The winner of voting at this weekend’s online party conference normally would have a clear path to become the Christian Democrats’ candidate as chancellor to seek to replace Merkel, who has said she won’t run for reelection when Germany holds elections in September.
But nothing is a given this time — considering that none of the would-be leaders have managed to make much of a ripple with potential voters.
The open field underscores the challenge the party faces in forging its post-Merkel identity ahead of elections that will mark an end to her 16-year run as chancellor. Her steady leadership through the uncertainty of the global pandemic has made her more popular than ever with the electorate.
That puts her party in a strong position ahead of elections — enjoying a 10 percentage-point boost since the beginning of the pandemic — and would give the party’s candidate a good shot at becoming Germany’s new leader.
In the running are longtime Merkel rival Friedrich Merz; foreign policy expert Norbert Roettgen; and Armin Laschet, the premier of the state of North Rhine-Westphalia, the country’s industrial heartland and the region from which all three candidates hail.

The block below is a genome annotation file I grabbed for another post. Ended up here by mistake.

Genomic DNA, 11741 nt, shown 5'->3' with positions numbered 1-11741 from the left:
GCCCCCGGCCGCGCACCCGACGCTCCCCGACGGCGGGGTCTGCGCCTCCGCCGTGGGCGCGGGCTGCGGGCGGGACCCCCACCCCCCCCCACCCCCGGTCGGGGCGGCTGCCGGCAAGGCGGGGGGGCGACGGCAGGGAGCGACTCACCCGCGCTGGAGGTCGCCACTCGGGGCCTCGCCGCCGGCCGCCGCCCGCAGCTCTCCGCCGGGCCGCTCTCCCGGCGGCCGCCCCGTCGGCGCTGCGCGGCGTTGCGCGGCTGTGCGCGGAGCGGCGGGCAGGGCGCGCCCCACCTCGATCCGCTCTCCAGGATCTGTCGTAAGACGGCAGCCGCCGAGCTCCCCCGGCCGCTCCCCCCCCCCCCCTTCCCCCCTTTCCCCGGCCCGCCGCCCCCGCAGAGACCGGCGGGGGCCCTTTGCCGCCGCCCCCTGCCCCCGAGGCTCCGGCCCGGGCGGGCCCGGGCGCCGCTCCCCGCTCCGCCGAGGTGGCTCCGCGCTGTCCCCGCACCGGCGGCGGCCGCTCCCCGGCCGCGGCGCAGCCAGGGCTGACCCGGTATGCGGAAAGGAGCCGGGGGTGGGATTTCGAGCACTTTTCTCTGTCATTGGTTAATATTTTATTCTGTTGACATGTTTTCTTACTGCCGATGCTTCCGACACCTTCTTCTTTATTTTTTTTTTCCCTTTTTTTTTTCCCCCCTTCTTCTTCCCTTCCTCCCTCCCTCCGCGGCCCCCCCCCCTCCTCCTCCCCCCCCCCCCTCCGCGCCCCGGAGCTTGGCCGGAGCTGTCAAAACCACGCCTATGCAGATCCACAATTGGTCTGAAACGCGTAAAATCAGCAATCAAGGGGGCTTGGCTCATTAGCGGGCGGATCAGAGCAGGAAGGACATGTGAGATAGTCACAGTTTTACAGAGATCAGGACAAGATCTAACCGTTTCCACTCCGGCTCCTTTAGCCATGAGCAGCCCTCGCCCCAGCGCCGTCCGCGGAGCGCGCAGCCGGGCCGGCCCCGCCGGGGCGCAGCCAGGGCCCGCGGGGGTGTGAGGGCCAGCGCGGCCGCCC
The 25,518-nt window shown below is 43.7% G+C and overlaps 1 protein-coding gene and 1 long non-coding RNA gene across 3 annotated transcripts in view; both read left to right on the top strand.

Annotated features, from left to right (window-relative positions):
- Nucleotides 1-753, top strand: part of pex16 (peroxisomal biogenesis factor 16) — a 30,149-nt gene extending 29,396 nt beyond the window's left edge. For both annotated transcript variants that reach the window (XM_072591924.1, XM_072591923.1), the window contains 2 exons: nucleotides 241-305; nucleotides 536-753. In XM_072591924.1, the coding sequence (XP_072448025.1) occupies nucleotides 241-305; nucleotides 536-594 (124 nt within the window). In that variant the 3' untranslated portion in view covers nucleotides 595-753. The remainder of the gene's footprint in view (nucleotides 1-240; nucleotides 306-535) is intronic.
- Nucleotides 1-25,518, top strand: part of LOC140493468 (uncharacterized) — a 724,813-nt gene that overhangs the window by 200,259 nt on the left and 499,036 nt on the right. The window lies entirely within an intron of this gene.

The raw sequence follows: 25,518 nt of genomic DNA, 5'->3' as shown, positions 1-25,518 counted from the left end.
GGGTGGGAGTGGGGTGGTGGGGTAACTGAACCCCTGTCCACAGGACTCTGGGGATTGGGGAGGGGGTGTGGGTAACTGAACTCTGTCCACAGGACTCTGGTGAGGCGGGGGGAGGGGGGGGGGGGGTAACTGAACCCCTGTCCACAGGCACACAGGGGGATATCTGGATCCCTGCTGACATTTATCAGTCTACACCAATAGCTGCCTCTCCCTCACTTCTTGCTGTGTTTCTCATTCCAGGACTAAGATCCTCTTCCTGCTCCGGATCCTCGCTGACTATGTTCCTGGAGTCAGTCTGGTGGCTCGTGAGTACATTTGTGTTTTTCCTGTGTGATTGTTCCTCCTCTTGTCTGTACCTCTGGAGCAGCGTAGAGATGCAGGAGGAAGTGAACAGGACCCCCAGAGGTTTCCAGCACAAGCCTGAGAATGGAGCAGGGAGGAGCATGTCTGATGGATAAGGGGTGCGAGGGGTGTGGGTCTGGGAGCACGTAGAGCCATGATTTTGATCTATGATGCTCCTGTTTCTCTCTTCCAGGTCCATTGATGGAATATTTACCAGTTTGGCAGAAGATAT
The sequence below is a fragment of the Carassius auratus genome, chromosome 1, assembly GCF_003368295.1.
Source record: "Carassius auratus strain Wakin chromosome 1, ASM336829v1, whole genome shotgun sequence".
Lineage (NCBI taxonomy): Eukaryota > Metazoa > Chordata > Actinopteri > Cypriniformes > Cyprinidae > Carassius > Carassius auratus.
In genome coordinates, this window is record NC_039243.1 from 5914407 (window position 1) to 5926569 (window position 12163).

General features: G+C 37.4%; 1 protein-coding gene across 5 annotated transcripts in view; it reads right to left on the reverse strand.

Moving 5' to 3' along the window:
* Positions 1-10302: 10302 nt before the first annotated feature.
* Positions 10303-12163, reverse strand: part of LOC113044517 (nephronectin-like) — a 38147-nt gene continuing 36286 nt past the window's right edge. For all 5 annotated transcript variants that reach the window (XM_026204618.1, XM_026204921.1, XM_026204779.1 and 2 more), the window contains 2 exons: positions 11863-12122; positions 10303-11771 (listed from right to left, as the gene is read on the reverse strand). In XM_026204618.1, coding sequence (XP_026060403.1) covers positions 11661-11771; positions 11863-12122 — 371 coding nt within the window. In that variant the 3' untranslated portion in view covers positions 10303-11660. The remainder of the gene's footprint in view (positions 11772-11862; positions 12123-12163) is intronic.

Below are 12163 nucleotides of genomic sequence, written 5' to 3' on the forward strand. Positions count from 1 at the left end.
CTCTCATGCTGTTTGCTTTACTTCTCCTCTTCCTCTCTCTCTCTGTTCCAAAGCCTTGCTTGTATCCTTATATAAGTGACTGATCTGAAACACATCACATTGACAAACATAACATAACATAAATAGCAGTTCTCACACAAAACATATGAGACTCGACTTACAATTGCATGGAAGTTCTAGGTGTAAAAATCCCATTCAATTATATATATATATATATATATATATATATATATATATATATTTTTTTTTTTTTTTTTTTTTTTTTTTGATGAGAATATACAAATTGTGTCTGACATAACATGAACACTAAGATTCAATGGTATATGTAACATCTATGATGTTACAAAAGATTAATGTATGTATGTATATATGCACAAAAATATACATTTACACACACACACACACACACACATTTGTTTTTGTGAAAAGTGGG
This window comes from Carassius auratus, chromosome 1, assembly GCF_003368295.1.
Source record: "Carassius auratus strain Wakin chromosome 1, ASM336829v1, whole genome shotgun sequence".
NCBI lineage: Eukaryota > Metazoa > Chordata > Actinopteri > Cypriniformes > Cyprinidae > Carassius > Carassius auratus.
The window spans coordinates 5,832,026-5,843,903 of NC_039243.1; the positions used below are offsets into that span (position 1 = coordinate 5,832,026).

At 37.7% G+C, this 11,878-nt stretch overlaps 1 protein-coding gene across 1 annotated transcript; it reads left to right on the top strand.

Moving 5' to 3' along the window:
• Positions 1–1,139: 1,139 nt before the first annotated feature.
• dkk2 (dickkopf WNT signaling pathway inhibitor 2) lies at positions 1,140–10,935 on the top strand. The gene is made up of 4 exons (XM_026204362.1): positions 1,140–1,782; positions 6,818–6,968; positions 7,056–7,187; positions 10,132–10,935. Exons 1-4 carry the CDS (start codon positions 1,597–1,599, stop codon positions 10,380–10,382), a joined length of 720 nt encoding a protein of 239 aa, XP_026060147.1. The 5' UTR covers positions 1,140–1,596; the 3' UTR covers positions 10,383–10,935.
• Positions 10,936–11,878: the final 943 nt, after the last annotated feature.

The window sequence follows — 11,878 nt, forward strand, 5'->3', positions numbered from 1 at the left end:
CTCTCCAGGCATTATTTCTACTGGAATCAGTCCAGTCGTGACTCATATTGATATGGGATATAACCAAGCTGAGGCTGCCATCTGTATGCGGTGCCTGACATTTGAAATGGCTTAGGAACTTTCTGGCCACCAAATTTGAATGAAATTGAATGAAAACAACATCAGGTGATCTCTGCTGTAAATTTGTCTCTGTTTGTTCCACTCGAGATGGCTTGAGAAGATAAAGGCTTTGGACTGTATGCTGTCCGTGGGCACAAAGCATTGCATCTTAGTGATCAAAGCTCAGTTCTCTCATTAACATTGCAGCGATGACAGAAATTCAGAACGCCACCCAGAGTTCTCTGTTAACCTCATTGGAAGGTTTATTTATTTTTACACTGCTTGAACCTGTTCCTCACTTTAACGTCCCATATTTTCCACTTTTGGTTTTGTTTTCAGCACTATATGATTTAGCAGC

The new party leader will be decided by 1,001 party delegates — most of whom hold political positions of some kind. Results won’t be announced until Jan. 22 as delegates vote by mail.
To have such an unclear contest for the party leadership is unprecedented, said one politician with the Christian Democrats, who spoke on the condition of anonymity to comment candidly about the situation within the party.
“Every candidate has tremendous unsolved strategic problems,” he said. “And that’s pretty clear to most delegates.”
He said that he had spoken to dozens and that at least a third appeared still to be undecided.
“Anything could happen,” the politician added.
A year ago, questions over who would succeed Merkel as leader of the party and become its likely candidate for elections appeared to have been settled.
But after a string of political stumbles, culminating in a scandal over the party’s aligning with the far right in a regional election, Kramp-Karrenbauer announced her resignation last February.
The pandemic has twice delayed the vote to choose a replacement. At the same time, Merkel’s popularity has surged. She has approval ratings of about 70 percent.